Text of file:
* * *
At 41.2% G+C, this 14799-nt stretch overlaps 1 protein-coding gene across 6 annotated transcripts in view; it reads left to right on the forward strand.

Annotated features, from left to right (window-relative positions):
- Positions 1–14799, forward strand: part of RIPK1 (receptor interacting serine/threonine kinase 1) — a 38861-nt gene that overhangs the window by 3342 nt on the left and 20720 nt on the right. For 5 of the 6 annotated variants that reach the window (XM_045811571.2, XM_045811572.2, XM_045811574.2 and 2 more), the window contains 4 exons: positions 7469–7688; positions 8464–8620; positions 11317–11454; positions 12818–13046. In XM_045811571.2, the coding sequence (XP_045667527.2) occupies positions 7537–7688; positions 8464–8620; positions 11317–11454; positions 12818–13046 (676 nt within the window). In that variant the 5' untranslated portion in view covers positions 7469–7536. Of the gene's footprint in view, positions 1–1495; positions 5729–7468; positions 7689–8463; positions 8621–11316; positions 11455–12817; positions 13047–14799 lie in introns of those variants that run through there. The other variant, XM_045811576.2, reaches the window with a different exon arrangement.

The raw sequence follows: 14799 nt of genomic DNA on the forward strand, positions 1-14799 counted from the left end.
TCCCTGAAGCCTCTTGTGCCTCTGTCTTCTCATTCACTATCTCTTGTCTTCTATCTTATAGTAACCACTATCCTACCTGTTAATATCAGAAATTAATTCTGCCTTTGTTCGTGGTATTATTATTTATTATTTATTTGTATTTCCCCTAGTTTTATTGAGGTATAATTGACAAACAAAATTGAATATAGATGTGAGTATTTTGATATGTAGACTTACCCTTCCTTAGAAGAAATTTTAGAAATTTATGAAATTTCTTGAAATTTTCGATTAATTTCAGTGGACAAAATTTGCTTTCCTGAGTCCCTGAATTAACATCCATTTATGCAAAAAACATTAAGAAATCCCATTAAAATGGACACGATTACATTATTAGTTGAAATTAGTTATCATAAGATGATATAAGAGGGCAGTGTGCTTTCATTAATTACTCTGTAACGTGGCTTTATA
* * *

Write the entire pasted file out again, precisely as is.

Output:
At 41.2% G+C, this 14799-nt stretch overlaps 1 protein-coding gene across 6 annotated transcripts in view; it reads left to right on the forward strand.

Annotated features, from left to right (window-relative positions):
- Positions 1–14799, forward strand: part of RIPK1 (receptor interacting serine/threonine kinase 1) — a 38861-nt gene that overhangs the window by 3342 nt on the left and 20720 nt on the right. For 5 of the 6 annotated variants that reach the window (XM_045811571.2, XM_045811572.2, XM_045811574.2 and 2 more), the window contains 4 exons: positions 7469–7688; positions 8464–8620; positions 11317–11454; positions 12818–13046. In XM_045811571.2, the coding sequence (XP_045667527.2) occupies positions 7537–7688; positions 8464–8620; positions 11317–11454; positions 12818–13046 (676 nt within the window). In that variant the 5' untranslated portion in view covers positions 7469–7536. Of the gene's footprint in view, positions 1–1495; positions 5729–7468; positions 7689–8463; positions 8621–11316; positions 11455–12817; positions 13047–14799 lie in introns of those variants that run through there. The other variant, XM_045811576.2, reaches the window with a different exon arrangement.

The raw sequence follows: 14799 nt of genomic DNA on the forward strand, positions 1-14799 counted from the left end.
TCCCTGAAGCCTCTTGTGCCTCTGTCTTCTCATTCACTATCTCTTGTCTTCTATCTTATAGTAACCACTATCCTACCTGTTAATATCAGAAATTAATTCTGCCTTTGTTCGTGGTATTATTATTTATTATTTATTTGTATTTCCCCTAGTTTTATTGAGGTATAATTGACAAACAAAATTGAATATAGATGTGAGTATTTTGATATGTAGACTTACCCTTCCTTAGAAGAAATTTTAGAAATTTATGAAATTTCTTGAAATTTTCGATTAATTTCAGTGGACAAAATTTGCTTTCCTGAGTCCCTGAATTAACATCCATTTATGCAAAAAACATTAAGAAATCCCATTAAAATGGACACGATTACATTATTAGTTGAAATTAGTTATCATAAGATGATATAAGAGGGCAGTGTGCTTTCATTAATTACTCTGTAACGTGGCTTTATA